"Panama, with its canal, is a bridge between two continents, and we'll also make it a symbolic bridge between young people, especially in Latin America," said Cardinal Jose Lacunza Maestrojuan of David, Panama.
At a news conference in Krakow July 31, the cardinal said Panama was well-placed for air, road and sea communications with North and South America and would give the World Youth Day a distinctive character.
"We truly hope this will be a blessing for our country, placing it at the center of the whole world's attention," Cardinal Lacunza said.
Bishop Manuel Ochogavia Barahona of Colon-Kuna Yala said Panama was "a multicultural country, incorporating all the world's races," and would make World Youth Day a "fiesta Latina," adding that plans would include "a lot of sun and salsa."
Archbishop Jose Domingo Ulloa Mendieta of Panama told journalists Pope Francis had "once again surprised us" by choosing Central America as a venue, adding that World Youth Day would be an opportunity to "promote the region's youth."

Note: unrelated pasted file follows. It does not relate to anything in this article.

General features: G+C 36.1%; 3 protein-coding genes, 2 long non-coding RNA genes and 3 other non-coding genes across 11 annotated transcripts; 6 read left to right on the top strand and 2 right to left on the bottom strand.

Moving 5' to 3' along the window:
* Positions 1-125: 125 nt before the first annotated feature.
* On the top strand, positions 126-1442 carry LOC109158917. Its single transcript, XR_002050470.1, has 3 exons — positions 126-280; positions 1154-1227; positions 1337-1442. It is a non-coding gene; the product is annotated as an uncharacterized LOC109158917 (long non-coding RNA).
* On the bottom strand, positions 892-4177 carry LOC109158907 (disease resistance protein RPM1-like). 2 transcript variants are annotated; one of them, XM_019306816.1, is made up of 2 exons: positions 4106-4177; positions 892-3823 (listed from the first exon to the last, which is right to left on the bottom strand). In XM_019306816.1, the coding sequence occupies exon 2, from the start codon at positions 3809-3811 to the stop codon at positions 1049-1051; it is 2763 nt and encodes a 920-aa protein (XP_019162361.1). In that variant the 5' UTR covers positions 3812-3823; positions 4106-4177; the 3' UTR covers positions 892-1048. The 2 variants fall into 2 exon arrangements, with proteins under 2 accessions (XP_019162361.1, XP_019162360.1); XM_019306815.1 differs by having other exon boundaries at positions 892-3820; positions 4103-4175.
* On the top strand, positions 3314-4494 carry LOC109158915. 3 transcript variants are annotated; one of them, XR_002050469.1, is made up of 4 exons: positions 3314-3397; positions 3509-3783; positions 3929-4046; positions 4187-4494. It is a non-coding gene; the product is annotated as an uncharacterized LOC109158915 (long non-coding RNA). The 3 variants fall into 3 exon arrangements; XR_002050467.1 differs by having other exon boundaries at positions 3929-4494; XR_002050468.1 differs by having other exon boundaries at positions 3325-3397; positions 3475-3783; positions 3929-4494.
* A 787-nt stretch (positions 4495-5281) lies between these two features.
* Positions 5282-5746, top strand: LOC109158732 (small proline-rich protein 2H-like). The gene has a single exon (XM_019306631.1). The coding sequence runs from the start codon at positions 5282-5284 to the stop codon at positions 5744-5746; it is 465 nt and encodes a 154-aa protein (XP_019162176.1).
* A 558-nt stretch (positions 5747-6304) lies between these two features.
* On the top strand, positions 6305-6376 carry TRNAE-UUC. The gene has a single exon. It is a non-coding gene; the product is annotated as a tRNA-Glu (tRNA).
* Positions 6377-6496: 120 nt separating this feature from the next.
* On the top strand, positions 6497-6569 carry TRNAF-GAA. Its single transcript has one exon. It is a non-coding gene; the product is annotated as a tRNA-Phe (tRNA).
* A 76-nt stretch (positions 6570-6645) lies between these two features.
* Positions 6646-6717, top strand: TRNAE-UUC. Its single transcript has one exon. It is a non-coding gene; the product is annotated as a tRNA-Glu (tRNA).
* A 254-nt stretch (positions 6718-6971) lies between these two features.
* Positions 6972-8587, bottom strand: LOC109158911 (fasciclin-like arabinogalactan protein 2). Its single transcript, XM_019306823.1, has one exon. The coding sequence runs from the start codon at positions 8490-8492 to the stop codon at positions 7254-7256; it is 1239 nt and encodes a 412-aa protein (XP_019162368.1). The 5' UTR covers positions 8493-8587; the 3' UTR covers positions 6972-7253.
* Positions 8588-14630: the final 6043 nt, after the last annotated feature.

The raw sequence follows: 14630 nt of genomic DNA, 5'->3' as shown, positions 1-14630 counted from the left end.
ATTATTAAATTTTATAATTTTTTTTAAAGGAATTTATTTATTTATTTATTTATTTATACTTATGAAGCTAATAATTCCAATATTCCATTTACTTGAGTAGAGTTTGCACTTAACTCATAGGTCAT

"Panama's youngsters are suffering from mass emigration, unemployment, violence and (human) trafficking – so this will be a great stimulus for us to start again," the archbishop said. "It'll also be important for following the Pope's call to bring the faith to the peripheries. Panama is one of those peripheries, and the World Youth Day will achieve this end."
Panamanian President Juan Carlos Varela attended the final weekend of World Youth Day with his wife, Lorena Castillo, visiting Wadowice, hometown of St. John Paul II, and the former Nazi concentration camp of Auschwitz-Birkenau concentration camp. He accepted rosaries at a Spanish prayer service at Krakow's Divine Mercy Sanctuary and met the Pope after the closing World Youth Day Mass.
In a July 31 statement, he said he was happy Pope Francis had recognized that Panama's values of "peace, dialogue and coexistence" were similar to those of World Youth Day, adding that his government would back the Catholic Church in facilitating "an event which includes every part of society."
Catholics traditionally make up three-quarters of the 3.3 million inhabitants of Panama.